Cut the cards into different shapes – triangles, or free-form shapes, instead of circles.
To make a reversible placemat, glue two identical shapes together, with right sides out, so a design can be seen on either side of the placemat.
Write the year of construction on the placemat somewhere, to create a dated archive of your favorite card collections.
You can either make one or buy one made by AAA for pretty cheap.
Think of a friend or loved one stranded in the ditch while the snow continues to pile up. Not a pretty picture, is it? A homemade emergency kit not only helps ensure their safety, it also says you care.
Start with a large coffee can. Decorate it as you see fit, starting with blank or holiday paper wrapped around the outside. Now, fill it with the following:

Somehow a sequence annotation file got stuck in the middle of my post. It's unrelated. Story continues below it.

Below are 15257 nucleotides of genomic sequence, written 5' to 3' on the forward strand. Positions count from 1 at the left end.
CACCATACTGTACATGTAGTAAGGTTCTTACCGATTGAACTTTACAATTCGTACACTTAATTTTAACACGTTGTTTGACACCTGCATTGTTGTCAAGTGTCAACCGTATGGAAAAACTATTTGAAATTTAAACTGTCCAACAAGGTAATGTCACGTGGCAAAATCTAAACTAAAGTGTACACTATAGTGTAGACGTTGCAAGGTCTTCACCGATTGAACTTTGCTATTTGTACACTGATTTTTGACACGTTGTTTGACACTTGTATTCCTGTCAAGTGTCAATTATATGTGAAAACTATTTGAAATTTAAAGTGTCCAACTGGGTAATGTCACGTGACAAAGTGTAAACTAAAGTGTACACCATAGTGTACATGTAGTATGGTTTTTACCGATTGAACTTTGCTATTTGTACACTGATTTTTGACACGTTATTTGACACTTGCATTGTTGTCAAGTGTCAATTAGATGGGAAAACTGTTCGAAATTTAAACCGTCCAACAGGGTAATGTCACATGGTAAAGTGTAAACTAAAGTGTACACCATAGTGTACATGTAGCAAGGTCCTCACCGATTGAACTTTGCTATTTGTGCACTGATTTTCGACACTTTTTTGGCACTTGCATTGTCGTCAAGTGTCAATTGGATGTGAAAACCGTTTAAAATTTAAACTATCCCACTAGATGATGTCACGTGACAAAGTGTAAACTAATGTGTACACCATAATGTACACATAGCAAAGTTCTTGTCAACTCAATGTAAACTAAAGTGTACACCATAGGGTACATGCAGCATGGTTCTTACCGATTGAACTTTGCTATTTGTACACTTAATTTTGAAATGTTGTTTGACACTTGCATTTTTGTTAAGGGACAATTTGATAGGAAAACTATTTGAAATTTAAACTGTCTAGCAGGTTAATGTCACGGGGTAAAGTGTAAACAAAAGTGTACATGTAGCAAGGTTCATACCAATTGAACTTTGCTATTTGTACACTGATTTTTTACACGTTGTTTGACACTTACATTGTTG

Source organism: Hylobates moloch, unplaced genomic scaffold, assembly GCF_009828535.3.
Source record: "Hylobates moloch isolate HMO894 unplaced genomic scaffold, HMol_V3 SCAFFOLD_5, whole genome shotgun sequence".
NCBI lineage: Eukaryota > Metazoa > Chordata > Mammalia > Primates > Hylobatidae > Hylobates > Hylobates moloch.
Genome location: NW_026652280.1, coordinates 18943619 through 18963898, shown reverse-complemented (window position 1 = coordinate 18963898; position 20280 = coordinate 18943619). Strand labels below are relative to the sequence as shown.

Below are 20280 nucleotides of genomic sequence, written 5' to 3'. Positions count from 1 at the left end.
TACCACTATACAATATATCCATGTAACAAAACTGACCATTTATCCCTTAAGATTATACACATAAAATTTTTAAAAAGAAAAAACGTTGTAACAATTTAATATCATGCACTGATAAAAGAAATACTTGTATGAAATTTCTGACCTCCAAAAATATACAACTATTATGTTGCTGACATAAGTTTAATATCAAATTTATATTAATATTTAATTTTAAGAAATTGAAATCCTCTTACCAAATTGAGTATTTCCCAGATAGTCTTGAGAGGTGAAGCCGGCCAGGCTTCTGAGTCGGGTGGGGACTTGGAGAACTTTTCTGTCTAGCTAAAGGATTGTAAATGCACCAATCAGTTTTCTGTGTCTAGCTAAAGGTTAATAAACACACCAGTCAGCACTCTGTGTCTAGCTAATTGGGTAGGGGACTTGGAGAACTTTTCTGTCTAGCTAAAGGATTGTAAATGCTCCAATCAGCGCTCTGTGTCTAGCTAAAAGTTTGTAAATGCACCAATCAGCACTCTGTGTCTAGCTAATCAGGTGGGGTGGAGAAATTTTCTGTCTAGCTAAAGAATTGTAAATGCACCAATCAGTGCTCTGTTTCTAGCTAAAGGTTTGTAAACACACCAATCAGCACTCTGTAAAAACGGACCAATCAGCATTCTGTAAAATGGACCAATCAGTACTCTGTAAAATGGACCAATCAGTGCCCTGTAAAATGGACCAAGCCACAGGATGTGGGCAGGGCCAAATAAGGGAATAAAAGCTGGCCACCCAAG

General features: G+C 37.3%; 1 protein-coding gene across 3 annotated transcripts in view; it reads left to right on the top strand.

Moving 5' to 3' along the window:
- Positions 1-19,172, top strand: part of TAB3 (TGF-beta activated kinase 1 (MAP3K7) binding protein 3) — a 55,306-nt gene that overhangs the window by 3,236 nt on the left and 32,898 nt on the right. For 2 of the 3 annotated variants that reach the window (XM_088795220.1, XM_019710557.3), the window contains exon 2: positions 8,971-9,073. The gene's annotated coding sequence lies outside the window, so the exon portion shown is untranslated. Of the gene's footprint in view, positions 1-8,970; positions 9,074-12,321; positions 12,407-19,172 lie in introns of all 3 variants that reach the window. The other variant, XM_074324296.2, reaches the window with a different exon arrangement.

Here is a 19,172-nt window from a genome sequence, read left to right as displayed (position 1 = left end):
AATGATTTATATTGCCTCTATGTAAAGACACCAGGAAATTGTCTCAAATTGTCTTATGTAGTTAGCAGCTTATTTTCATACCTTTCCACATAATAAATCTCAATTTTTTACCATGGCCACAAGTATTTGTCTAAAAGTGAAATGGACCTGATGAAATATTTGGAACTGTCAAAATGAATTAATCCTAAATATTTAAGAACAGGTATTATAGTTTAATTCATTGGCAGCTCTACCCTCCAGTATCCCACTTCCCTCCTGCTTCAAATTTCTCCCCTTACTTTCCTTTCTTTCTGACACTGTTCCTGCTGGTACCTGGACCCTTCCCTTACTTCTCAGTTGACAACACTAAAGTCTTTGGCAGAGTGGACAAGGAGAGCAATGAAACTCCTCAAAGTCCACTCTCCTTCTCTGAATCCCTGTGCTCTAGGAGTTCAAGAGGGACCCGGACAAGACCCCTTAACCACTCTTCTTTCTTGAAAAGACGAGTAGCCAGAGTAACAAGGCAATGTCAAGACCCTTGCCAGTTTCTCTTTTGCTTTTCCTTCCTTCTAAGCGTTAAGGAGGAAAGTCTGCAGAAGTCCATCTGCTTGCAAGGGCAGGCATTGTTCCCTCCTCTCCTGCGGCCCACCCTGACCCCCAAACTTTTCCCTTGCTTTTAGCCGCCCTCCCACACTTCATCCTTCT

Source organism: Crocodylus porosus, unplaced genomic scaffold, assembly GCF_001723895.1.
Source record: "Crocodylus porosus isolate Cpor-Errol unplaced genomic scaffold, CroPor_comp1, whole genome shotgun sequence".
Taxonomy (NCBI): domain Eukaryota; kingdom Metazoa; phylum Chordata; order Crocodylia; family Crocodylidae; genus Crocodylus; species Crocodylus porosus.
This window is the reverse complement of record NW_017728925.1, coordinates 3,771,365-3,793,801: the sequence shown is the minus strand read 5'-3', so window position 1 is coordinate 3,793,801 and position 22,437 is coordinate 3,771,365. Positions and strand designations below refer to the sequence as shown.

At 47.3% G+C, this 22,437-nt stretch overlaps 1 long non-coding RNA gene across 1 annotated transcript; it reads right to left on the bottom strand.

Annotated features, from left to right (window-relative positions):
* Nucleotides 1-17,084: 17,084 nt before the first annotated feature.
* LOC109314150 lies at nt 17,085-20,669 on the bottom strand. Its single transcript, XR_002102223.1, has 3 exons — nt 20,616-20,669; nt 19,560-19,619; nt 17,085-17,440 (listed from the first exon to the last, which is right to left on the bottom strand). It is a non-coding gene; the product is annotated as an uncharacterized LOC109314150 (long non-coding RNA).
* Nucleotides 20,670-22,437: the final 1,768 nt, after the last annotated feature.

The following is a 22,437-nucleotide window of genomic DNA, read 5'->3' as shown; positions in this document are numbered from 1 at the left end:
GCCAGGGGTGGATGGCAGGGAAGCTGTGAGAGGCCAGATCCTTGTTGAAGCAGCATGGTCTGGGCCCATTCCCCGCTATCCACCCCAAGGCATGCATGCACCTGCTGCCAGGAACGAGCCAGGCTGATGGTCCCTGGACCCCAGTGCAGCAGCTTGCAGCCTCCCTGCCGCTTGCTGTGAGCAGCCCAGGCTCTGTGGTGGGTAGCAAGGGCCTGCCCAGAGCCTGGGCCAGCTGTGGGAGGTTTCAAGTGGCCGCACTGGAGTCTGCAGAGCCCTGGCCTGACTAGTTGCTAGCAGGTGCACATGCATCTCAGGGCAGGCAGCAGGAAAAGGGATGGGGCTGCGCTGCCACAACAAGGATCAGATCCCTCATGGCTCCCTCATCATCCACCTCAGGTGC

* Rock salt, filling roughly half the can. If the car gets stuck in the snow, the salt will help give the tires some traction and, hopefully, get it unstuck.
* A few roadside flares.
* A couple granola bars (stranded people get hungry).
* A pair of stretchy knit gloves (which are very small until you pull them over your hands). Maybe a knit cap, too.
* A small flashlight and a pack of fresh batteries.
* A mini first-aid kit with bandages and aspirin.
* A small bottle of water. Yes, it may get frozen, but it’s still worth having.
* A pocket-size book of Sudoku puzzles to pass the time waiting for the tow truck.
* A small, laminated sheet of emergency numbers, like AAA, towing services, etc.
* If you’re really ambitious, add a compatible Energizer Energi To Go powerpack for the recipient’s cell phone. Because the battery will invariably die the moment the car gets stuck.
Everything but the rock salt should go inside an oversized Ziplock bag to keep it from getting mixed in with the salt. All told, the kit shouldn’t cost more than $10-15, unless you add the Energi To Go (which costs around $20).